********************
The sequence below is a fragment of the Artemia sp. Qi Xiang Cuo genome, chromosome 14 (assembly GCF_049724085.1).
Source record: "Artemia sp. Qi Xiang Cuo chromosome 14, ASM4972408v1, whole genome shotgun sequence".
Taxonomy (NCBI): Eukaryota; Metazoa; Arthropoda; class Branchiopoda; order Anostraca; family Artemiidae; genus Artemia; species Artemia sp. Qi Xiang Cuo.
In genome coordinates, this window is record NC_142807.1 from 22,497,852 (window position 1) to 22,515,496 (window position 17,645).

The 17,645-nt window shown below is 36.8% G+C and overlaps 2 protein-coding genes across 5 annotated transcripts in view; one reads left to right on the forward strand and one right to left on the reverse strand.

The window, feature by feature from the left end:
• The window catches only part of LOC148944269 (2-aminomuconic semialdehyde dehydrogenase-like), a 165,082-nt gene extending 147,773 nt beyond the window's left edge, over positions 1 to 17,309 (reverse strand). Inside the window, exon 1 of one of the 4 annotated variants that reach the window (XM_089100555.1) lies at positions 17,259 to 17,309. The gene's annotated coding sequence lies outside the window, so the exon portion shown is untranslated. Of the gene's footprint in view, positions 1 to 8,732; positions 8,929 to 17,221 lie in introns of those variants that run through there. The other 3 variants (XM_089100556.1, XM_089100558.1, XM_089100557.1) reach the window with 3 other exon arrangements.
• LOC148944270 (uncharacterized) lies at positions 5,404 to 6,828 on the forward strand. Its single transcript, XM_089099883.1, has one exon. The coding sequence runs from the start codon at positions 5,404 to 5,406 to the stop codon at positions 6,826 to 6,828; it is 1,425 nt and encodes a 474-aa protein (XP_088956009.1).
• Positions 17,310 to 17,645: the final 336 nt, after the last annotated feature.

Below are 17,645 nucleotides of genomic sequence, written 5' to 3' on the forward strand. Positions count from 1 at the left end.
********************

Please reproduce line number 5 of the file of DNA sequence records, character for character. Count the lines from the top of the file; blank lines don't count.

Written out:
The 17,645-nt window shown below is 36.8% G+C and overlaps 2 protein-coding genes across 5 annotated transcripts in view; one reads left to right on the forward strand and one right to left on the reverse strand.